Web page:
Here we can see, “How to Examine Your Cat’s Teeth and Gums Correctly”
An at-home examination of the teeth and gums is an important aspect of a dental care program for cats. Owners should do this practice on their cats for one to two minutes at least twice or three times per month. It can assist you in detecting potential issues early on, allowing you to book an appointment with your veterinarian and keep your kitten as healthy as possible. You’ll be relieved to learn that it’s relatively simple, and most cats become used to it after a few attempts.
Table of Contents
Getting Ready to Check Your Cat’s Teeth
When you ask many cat owners about examining their cat’s teeth, they will giggle. People fear their cats will either refuse to sit still or will struggle and scratch the entire time. It may not be the easiest assignment, but it is critical, and being prepared will make all the difference.
Gather all of your supplies ahead of time so you can focus solely on your kit. Pick a time when your cat is at its most relaxed. Make sure you’re calm as well, because your cat will pick up on any anxiety or negativity you’re feeling about the test.
You’ll want to select an area that’s both cosy and well-lit. It may also be easier to check the oral cavity with a spouse or friend holding the cat’s mouth open.
- Small penlight
- Dental chew reward
To begin, take a whiff of your cat’s breath. Cats don’t have extraordinarily pleasant or terrible breath by nature, so pay attention if it smells off or out of the ordinary. A foul odour could indicate a gum and/or bone infection. If dental problems are ruled out as the source of your pet’s bad breath, your veterinarian can look into other possibilities, including kidney illness or diabetes.
Tip the Head Back
To radiate tranquilly and comfort your cat, begin talking slowly and softly to your cat. Carry on with your nice conversation throughout the rest of the procedure. After that, gently tilt the cat’s head back toward its backside.
Open the Mouth
Spread the side of the cat’s mouth open using your thumb and index finger. Make sure you have a good flashlight or adequate lighting for the next several steps.
Check the Teeth
Examine your cat’s rear teeth, starting on one side of the mouth. Look for yellowing (plaque) or darker material (tartar) on your teeth, as well as any cracked or fractured teeth. Then look at the colour of your gums. They should have a healthy pink tint rather than an angry red or a pale pink hue. An issue could also be indicated if the gums are developing over the tooth.
Examine the front teeth and the opposite side of the mouth with the same tooth and gum examination. Take mental notes of any issues you come across as you work your way around. When you’re finished, write them down so you’ll remember what to tell the vet about your findings.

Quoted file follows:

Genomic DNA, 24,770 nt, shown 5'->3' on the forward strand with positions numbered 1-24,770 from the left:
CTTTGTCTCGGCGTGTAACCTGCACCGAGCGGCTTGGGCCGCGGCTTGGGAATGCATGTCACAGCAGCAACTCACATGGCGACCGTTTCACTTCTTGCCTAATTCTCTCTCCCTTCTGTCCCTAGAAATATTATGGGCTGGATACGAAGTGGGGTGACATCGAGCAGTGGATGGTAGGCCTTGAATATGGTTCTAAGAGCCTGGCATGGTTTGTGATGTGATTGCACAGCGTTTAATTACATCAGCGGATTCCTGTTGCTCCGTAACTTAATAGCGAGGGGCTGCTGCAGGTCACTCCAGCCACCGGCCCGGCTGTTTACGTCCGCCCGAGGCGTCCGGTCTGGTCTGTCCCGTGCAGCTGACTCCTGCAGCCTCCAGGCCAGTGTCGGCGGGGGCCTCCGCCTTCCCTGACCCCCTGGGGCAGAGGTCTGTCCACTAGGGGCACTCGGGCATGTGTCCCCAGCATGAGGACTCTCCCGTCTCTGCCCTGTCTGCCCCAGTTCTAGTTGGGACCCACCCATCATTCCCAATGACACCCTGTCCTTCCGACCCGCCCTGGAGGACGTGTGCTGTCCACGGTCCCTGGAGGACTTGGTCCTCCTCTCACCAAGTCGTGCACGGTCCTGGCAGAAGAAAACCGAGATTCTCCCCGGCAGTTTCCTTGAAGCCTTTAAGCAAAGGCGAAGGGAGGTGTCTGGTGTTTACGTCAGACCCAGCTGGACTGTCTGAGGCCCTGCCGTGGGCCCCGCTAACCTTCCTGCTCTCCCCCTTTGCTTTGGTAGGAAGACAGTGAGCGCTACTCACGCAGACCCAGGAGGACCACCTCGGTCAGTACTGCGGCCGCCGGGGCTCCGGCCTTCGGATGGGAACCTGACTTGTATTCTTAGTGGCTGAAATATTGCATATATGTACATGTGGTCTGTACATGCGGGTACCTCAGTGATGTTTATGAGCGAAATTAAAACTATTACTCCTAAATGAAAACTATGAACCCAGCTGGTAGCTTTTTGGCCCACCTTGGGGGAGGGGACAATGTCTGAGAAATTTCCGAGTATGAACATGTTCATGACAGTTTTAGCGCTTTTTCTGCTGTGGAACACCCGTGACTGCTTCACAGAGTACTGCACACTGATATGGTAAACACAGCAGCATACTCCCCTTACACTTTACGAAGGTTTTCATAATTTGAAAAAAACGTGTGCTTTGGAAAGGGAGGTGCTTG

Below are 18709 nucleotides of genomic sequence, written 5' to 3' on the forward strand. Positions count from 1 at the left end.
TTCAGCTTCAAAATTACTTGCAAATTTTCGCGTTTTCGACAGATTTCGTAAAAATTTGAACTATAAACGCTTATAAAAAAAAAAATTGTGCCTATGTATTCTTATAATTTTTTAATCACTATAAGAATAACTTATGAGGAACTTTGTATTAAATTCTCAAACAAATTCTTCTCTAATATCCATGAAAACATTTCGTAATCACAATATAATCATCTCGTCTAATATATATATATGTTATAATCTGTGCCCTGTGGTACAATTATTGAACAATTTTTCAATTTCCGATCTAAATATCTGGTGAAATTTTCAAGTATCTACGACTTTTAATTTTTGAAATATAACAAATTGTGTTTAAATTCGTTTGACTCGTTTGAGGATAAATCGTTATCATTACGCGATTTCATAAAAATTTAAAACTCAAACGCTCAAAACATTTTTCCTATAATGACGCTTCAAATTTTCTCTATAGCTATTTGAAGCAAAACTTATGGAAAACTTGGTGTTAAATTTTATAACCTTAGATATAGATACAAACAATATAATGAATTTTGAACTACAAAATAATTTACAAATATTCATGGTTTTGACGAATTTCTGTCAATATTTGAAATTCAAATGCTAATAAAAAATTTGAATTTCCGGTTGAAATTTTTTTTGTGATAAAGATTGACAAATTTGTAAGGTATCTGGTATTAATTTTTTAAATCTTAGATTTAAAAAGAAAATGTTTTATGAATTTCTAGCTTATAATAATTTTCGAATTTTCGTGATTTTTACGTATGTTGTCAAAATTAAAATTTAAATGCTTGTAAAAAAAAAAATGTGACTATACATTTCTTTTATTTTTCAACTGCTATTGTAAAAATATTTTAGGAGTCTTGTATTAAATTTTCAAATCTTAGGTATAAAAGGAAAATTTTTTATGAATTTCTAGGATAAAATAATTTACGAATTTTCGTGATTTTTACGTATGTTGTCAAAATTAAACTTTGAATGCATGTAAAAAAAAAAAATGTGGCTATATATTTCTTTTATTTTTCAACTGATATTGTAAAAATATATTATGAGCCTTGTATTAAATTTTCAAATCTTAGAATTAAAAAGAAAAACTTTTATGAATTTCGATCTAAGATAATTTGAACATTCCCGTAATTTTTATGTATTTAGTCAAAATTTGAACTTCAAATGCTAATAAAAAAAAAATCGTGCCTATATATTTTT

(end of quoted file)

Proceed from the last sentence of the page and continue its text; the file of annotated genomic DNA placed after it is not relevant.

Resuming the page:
Inspect the Throat
Before you let Kitty leave, check for redness in the back of their throat, especially if it has a “cobblestone” appearance. This is a symptom of stomatitis, a painful and dangerous illness that affects older cats.
Provide a Reward
When you’re finished, give your cat a healthy treat as a reward. A dental chew would be a fantastic and sensible option. After a couple of these tests, your cat might even start to anticipate this special reward!
Preventing Problems During the Dental Exam
If the cats struggle for attention at any point, give up and try again another day. Attempting to confine a cat who appears to be unhappy with your prodding and poking will only make the next attempt more difficult, and you may be bitten. You want your dental examinations to be a pleasant experience.
Dental care is vital for your cat’s health and becomes more important as they get older. Introduce this method as early as possible, but remember that it’s never too late to begin. It’s critical to make the treatment a regular habit if you and your cat are both familiar with it. If you can’t do it more than once a month, make it once a month.
Finally, have a veterinary examination once a year. If the cat has had previous dental issues, a check-up should be done at least twice a year, or more frequently as needed.
How do you inspect a cat’s mouth?
To look inside the cat’s mouth, put one hand on the cat’s head and lift the lips ventrally with the thumb and forefinger to see the maxilla. With the other hand, put the forefinger on the mandibular incisor area and gently pull the lower jaw ventrally while tilting the head back to see the maxilla.
How can I tell if my cat’s teeth are healthy?
The teeth of a healthy cat should be clean, white, and free of any chips. There should be no sores or lesions on their gums, and they should be pink and healthy with no redness, swelling, or bleeding.
Does wet cat food cause gingivitis?
If the cat does not have something to chew on (or someone willing to brush its teeth), gingivitis is likely.
What should a cat’s breath smell like?
In both cats and dogs, a slight odour is natural. When you get too close to your pet’s mouth, their breath can smell like their food, which is generally fishy for cats and gamey for dogs. It should be obvious, but not to the point of becoming offensive.
Why does my cat’s saliva stink?
Lack of oral hygiene is by far the most common problem in cats (as well as dogs and, dare we say, humans!). Plaque is a foul-smelling substance that forms when bacteria stick to the teeth and mix with food and saliva to make it.
I hope you found this helpful guide. If you have any questions or comments, don’t hesitate to use the form below.